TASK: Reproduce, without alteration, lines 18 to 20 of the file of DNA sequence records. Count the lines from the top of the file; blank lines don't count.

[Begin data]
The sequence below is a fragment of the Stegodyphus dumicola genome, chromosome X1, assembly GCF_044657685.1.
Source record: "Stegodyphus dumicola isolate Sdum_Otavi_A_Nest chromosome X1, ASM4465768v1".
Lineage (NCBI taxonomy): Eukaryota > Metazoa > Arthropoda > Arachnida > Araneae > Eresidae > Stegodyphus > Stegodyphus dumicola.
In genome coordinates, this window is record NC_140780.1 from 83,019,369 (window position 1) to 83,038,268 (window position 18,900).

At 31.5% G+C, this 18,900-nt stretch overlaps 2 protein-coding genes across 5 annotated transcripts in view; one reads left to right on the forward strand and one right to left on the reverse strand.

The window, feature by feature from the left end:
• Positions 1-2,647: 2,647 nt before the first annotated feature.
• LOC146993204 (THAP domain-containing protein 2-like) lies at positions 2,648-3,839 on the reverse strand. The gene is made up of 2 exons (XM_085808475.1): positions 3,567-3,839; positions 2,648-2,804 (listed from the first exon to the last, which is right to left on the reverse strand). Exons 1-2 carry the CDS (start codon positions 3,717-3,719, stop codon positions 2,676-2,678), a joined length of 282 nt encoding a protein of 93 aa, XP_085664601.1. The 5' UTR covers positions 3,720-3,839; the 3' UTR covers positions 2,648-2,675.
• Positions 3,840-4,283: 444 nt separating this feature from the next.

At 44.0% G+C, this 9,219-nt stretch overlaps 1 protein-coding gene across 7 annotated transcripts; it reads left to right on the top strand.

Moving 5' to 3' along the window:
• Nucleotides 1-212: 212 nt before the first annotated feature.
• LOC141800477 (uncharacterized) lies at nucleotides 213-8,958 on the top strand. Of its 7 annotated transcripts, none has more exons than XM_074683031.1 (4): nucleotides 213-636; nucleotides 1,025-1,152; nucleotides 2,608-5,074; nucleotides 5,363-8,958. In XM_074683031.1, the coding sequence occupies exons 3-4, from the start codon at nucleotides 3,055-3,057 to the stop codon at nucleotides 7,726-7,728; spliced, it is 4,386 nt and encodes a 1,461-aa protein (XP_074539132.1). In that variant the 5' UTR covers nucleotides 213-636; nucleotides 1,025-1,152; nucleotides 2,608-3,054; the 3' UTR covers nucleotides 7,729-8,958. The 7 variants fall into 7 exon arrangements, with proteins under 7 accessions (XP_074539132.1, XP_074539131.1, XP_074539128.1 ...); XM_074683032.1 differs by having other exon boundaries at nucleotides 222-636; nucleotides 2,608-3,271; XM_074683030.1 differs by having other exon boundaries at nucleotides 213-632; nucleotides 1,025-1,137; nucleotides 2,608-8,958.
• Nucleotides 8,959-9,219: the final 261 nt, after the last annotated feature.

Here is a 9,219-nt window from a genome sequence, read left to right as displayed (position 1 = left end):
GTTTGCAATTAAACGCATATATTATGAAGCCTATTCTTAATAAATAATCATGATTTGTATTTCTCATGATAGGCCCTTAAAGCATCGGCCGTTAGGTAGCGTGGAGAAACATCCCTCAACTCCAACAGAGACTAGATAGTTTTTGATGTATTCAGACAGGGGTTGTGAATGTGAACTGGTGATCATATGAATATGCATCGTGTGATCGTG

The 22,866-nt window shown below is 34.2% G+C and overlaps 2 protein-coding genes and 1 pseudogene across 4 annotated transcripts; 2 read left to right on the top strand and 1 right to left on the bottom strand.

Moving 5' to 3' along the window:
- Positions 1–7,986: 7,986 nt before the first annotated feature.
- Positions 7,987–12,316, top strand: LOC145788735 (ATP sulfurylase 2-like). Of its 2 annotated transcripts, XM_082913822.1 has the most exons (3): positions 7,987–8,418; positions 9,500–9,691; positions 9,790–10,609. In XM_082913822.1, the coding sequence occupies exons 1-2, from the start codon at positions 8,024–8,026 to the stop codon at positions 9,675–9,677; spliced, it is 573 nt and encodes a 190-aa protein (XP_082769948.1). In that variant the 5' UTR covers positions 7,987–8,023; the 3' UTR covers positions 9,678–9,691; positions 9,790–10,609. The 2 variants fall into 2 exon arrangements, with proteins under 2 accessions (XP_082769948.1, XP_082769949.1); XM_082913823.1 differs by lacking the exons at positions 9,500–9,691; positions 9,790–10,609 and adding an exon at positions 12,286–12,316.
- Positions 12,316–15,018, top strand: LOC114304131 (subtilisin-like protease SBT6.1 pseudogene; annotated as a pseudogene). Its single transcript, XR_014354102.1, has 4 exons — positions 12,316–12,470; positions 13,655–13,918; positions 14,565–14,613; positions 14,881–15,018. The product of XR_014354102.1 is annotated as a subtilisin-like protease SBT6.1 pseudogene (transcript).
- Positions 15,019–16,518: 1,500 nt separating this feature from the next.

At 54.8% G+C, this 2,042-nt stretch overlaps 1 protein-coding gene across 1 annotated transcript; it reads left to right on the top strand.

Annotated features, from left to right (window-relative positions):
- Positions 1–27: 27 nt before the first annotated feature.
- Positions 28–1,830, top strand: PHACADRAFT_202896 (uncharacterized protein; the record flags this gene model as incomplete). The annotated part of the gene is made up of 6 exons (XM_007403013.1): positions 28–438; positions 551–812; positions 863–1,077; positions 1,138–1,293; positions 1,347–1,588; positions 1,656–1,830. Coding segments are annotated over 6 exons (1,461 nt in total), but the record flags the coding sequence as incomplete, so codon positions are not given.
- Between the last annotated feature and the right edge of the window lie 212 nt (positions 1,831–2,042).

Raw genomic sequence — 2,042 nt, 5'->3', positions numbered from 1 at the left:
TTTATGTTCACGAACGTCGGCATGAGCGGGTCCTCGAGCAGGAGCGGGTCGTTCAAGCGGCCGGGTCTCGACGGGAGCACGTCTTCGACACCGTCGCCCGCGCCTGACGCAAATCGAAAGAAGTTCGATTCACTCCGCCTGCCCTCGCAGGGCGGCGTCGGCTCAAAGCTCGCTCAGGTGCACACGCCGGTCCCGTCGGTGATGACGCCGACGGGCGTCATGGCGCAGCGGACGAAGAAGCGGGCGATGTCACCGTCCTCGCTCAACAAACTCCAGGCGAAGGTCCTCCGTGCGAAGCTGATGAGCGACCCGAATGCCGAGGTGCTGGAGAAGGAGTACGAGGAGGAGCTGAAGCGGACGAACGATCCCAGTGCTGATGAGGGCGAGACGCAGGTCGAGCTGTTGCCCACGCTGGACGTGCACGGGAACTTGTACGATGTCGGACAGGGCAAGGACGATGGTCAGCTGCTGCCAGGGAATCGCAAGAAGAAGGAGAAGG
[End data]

Moving 5' to 3' along the window:
- Positions 1–7,986: 7,986 nt before the first annotated feature.
- Positions 7,987–12,316, top strand: LOC145788735 (ATP sulfurylase 2-like). Of its 2 annotated transcripts, XM_082913822.1 has the most exons (3): positions 7,987–8,418; positions 9,500–9,691; positions 9,790–10,609. In XM_082913822.1, the coding sequence occupies exons 1-2, from the start codon at positions 8,024–8,026 to the stop codon at positions 9,675–9,677; spliced, it is 573 nt and encodes a 190-aa protein (XP_082769948.1). In that variant the 5' UTR covers positions 7,987–8,023; the 3' UTR covers positions 9,678–9,691; positions 9,790–10,609. The 2 variants fall into 2 exon arrangements, with proteins under 2 accessions (XP_082769948.1, XP_082769949.1); XM_082913823.1 differs by lacking the exons at positions 9,500–9,691; positions 9,790–10,609 and adding an exon at positions 12,286–12,316.